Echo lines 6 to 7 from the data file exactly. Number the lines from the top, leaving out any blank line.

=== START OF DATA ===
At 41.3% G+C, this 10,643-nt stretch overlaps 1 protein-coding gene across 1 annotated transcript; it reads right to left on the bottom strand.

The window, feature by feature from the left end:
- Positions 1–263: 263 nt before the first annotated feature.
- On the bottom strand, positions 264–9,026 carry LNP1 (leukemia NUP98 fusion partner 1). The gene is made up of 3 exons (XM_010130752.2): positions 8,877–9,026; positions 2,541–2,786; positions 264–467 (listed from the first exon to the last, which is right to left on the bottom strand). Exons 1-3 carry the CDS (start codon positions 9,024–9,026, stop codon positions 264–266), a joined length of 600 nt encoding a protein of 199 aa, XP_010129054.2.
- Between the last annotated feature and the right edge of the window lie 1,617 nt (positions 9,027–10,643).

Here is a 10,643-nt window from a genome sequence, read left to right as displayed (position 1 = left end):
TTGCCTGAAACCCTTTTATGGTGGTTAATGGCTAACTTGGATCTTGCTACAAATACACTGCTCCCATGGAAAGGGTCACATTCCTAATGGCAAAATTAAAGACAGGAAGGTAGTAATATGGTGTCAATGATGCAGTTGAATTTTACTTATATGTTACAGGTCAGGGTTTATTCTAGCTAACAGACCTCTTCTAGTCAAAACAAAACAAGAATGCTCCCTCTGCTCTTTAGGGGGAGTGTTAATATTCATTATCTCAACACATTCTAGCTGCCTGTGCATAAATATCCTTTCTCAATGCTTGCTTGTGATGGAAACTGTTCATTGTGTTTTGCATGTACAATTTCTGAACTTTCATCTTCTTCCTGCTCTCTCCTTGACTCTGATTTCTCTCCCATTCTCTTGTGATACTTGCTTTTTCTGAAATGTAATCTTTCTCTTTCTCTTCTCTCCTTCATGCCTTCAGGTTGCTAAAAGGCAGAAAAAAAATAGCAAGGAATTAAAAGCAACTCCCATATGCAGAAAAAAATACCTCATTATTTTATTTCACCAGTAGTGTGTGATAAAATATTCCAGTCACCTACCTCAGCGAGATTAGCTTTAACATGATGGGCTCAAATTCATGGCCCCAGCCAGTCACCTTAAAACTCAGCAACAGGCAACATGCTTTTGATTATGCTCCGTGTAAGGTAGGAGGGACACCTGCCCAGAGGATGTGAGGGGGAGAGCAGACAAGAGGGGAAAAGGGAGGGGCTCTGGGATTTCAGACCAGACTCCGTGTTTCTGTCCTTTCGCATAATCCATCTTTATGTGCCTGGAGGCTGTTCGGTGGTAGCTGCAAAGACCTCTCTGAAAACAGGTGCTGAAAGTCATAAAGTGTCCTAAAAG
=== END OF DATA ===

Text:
Here is a 10,643-nt window from a genome sequence, read left to right as displayed (position 1 = left end):
TTGCCTGAAACCCTTTTATGGTGGTTAATGGCTAACTTGGATCTTGCTACAAATACACTGCTCCCATGGAAAGGGTCACATTCCTAATGGCAAAATTAAAGACAGGAAGGTAGTAATATGGTGTCAATGATGCAGTTGAATTTTACTTATATGTTACAGGTCAGGGTTTATTCTAGCTAACAGACCTCTTCTAGTCAAAACAAAACAAGAATGCTCCCTCTGCTCTTTAGGGGGAGTGTTAATATTCATTATCTCAACACATTCTAGCTGCCTGTGCATAAATATCCTTTCTCAATGCTTGCTTGTGATGGAAACTGTTCATTGTGTTTTGCATGTACAATTTCTGAACTTTCATCTTCTTCCTGCTCTCTCCTTGACTCTGATTTCTCTCCCATTCTCTTGTGATACTTGCTTTTTCTGAAATGTAATCTTTCTCTTTCTCTTCTCTCCTTCATGCCTTCAGGTTGCTAAAAGGCAGAAAAAAAATAGCAAGGAATTAAAAGCAACTCCCATATGCAGAAAAAAATACCTCATTATTTTATTTCACCAGTAGTGTGTGATAAAATATTCCAGTCACCTACCTCAGCGAGATTAGCTTTAACATGATGGGCTCAAATTCATGGCCCCAGCCAGTCACCTTAAAACTCAGCAACAGGCAACATGCTTTTGATTATGCTCCGTGTAAGGTAGGAGGGACACCTGCCCAGAGGATGTGAGGGGGAGAGCAGACAAGAGGGGAAAAGGGAGGGGCTCTGGGATTTCAGACCAGACTCCGTGTTTCTGTCCTTTCGCATAATCCATCTTTATGTGCCTGGAGGCTGTTCGGTGGTAGCTGCAAAGACCTCTCTGAAAACAGGTGCTGAAAGTCATAAAGTGTCCTAAAAG